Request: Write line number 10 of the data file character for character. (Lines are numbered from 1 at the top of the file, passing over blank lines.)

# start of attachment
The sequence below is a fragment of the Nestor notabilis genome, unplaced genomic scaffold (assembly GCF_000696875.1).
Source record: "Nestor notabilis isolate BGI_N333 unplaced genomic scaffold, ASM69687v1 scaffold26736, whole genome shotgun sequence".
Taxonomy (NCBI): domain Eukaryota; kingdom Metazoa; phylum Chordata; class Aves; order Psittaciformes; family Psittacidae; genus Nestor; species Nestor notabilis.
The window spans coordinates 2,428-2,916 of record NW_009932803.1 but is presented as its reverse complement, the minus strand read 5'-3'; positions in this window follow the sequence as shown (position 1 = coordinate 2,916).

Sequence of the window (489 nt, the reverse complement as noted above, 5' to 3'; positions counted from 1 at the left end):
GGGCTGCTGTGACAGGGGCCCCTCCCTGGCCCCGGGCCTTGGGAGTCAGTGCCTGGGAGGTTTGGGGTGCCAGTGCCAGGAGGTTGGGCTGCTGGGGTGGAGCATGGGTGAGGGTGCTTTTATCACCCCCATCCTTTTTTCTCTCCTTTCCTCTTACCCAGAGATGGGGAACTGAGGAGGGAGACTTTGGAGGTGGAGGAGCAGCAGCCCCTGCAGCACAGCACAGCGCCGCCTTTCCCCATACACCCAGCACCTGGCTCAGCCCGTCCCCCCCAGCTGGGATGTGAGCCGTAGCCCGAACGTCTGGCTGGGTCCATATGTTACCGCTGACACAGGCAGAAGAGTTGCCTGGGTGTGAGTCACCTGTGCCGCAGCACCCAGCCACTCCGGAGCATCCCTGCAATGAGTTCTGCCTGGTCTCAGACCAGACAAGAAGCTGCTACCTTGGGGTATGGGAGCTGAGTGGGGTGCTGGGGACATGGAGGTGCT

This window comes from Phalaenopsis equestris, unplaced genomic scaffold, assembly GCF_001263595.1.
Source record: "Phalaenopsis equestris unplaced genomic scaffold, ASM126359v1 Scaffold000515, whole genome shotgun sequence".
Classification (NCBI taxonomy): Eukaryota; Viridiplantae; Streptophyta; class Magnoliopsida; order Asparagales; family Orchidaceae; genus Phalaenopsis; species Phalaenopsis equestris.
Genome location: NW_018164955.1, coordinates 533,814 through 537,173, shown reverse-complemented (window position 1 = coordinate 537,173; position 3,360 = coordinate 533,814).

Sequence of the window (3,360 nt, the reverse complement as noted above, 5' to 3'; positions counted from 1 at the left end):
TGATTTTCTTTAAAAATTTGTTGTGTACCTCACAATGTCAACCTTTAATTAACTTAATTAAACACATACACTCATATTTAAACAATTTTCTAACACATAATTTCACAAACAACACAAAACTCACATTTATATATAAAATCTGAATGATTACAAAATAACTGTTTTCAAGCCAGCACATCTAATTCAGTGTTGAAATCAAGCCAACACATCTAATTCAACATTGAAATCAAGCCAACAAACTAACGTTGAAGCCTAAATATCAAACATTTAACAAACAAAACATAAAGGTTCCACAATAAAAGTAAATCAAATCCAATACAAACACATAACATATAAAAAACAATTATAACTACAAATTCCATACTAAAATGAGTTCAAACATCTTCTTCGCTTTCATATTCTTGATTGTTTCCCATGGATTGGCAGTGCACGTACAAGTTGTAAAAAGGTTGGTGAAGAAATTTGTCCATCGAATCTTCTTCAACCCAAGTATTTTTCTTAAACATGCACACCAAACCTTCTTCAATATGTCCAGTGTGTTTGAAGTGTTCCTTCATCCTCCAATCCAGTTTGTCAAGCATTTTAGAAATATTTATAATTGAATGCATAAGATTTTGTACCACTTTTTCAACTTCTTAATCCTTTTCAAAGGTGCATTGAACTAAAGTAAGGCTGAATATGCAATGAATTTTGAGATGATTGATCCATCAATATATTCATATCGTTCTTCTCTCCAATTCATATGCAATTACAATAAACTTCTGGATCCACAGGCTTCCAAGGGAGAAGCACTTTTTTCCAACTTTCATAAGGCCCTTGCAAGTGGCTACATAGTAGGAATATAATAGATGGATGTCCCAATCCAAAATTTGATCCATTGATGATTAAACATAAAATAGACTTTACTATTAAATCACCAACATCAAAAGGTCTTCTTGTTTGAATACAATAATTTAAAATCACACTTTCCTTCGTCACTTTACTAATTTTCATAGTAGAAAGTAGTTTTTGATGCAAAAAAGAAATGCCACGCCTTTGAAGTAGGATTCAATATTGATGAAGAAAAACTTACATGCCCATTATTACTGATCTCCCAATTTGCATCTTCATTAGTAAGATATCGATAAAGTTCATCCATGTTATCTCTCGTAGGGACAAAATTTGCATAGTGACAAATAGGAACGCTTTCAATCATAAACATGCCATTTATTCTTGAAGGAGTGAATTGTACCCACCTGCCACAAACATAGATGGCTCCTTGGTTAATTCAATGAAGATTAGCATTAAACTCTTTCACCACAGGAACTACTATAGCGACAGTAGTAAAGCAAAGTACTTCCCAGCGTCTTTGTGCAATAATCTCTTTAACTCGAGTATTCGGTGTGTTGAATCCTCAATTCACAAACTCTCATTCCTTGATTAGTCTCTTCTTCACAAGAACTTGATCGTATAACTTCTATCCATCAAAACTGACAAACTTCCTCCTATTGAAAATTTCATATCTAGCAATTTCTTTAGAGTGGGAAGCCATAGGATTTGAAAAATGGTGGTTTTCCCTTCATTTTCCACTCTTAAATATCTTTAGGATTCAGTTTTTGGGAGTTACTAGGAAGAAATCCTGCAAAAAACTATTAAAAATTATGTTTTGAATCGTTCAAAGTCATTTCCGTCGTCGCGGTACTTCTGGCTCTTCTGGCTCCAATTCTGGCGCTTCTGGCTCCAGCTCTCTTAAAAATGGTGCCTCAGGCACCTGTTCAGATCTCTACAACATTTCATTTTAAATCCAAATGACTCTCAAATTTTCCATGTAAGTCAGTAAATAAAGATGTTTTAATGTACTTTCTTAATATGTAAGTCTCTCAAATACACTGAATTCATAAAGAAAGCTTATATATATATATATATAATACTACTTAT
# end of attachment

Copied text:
Genome location: NW_018164955.1, coordinates 533,814 through 537,173, shown reverse-complemented (window position 1 = coordinate 537,173; position 3,360 = coordinate 533,814).